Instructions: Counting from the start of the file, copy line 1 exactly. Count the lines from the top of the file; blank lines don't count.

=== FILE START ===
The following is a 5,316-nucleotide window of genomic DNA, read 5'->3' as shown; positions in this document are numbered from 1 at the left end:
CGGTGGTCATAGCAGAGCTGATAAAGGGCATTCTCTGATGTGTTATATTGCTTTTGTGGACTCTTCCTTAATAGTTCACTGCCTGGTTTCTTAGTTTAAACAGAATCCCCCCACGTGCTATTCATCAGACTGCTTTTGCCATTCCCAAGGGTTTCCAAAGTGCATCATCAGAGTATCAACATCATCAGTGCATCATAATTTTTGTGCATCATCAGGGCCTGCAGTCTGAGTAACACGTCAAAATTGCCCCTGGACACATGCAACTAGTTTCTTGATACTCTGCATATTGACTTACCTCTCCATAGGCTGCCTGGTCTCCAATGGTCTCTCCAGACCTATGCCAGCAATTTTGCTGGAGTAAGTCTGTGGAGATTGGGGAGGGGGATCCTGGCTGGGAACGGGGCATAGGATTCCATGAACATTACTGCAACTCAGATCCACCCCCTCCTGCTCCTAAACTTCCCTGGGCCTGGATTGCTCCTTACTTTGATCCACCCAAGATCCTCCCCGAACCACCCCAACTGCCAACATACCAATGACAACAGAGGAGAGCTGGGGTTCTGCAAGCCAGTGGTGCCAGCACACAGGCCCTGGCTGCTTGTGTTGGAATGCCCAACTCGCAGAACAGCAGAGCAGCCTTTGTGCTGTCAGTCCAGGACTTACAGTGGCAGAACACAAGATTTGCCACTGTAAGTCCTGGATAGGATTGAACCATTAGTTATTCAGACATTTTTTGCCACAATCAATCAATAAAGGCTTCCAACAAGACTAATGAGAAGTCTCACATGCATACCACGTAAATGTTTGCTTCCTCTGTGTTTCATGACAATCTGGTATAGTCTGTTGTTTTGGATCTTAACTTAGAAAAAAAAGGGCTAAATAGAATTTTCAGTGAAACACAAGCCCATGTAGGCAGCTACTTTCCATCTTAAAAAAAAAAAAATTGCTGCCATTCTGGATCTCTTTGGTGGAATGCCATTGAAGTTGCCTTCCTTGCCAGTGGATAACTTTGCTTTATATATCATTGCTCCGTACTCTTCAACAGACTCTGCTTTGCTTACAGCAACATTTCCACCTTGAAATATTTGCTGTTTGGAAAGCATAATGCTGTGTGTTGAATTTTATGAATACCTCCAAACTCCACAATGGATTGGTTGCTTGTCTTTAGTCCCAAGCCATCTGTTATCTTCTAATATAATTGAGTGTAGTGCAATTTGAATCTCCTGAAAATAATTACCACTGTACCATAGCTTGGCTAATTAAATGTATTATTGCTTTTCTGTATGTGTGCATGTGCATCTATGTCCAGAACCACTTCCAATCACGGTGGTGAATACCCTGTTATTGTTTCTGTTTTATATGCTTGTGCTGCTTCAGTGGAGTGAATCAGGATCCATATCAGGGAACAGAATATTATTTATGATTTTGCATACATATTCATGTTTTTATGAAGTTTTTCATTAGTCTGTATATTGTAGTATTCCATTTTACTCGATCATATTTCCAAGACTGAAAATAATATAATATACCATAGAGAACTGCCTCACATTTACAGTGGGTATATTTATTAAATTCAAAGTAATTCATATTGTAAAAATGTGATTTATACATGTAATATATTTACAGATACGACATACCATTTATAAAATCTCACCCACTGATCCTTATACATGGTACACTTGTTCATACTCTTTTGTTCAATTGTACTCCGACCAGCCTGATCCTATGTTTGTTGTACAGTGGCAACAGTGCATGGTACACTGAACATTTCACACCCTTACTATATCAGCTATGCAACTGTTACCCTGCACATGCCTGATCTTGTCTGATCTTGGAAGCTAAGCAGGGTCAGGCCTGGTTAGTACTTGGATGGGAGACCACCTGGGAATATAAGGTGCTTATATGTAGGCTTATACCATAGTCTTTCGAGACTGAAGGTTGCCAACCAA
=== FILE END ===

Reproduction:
The following is a 5,316-nucleotide window of genomic DNA, read 5'->3' as shown; positions in this document are numbered from 1 at the left end: